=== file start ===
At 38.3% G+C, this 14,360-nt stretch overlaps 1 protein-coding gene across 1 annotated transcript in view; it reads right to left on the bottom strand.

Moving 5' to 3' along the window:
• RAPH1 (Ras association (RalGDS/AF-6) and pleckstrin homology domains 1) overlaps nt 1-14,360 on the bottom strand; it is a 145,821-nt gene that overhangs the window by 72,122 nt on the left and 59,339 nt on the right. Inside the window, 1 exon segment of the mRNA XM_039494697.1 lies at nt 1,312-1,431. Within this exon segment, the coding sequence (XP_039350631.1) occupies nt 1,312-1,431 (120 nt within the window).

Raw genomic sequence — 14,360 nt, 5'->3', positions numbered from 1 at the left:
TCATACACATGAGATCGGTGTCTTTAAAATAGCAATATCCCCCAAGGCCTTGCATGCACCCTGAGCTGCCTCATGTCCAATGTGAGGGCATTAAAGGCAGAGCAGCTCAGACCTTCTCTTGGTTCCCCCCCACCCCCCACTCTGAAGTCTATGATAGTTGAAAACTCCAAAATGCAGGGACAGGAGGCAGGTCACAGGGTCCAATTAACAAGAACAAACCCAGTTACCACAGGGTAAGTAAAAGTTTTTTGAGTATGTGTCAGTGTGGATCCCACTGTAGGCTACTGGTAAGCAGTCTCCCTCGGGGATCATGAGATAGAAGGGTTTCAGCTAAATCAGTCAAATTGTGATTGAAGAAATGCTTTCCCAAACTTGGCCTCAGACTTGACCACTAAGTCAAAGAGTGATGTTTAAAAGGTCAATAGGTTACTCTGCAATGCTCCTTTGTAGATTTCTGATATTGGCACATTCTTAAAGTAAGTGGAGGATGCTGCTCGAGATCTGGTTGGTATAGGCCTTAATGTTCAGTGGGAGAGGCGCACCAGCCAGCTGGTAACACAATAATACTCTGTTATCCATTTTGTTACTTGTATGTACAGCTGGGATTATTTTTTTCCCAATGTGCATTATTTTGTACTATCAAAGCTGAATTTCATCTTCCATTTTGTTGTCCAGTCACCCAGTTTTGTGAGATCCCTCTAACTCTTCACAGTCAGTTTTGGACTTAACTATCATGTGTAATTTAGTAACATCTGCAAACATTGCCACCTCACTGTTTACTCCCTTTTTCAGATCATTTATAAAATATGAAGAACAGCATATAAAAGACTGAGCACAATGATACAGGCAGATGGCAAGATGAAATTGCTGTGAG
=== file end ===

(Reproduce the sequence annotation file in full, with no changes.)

At 38.3% G+C, this 14,360-nt stretch overlaps 1 protein-coding gene across 1 annotated transcript in view; it reads right to left on the bottom strand.

Moving 5' to 3' along the window:
• RAPH1 (Ras association (RalGDS/AF-6) and pleckstrin homology domains 1) overlaps nt 1-14,360 on the bottom strand; it is a 145,821-nt gene that overhangs the window by 72,122 nt on the left and 59,339 nt on the right. Inside the window, 1 exon segment of the mRNA XM_039494697.1 lies at nt 1,312-1,431. Within this exon segment, the coding sequence (XP_039350631.1) occupies nt 1,312-1,431 (120 nt within the window).

Raw genomic sequence — 14,360 nt, 5'->3', positions numbered from 1 at the left:
TCATACACATGAGATCGGTGTCTTTAAAATAGCAATATCCCCCAAGGCCTTGCATGCACCCTGAGCTGCCTCATGTCCAATGTGAGGGCATTAAAGGCAGAGCAGCTCAGACCTTCTCTTGGTTCCCCCCCACCCCCCACTCTGAAGTCTATGATAGTTGAAAACTCCAAAATGCAGGGACAGGAGGCAGGTCACAGGGTCCAATTAACAAGAACAAACCCAGTTACCACAGGGTAAGTAAAAGTTTTTTGAGTATGTGTCAGTGTGGATCCCACTGTAGGCTACTGGTAAGCAGTCTCCCTCGGGGATCATGAGATAGAAGGGTTTCAGCTAAATCAGTCAAATTGTGATTGAAGAAATGCTTTCCCAAACTTGGCCTCAGACTTGACCACTAAGTCAAAGAGTGATGTTTAAAAGGTCAATAGGTTACTCTGCAATGCTCCTTTGTAGATTTCTGATATTGGCACATTCTTAAAGTAAGTGGAGGATGCTGCTCGAGATCTGGTTGGTATAGGCCTTAATGTTCAGTGGGAGAGGCGCACCAGCCAGCTGGTAACACAATAATACTCTGTTATCCATTTTGTTACTTGTATGTACAGCTGGGATTATTTTTTTCCCAATGTGCATTATTTTGTACTATCAAAGCTGAATTTCATCTTCCATTTTGTTGTCCAGTCACCCAGTTTTGTGAGATCCCTCTAACTCTTCACAGTCAGTTTTGGACTTAACTATCATGTGTAATTTAGTAACATCTGCAAACATTGCCACCTCACTGTTTACTCCCTTTTTCAGATCATTTATAAAATATGAAGAACAGCATATAAAAGACTGAGCACAATGATACAGGCAGATGGCAAGATGAAATTGCTGTGAG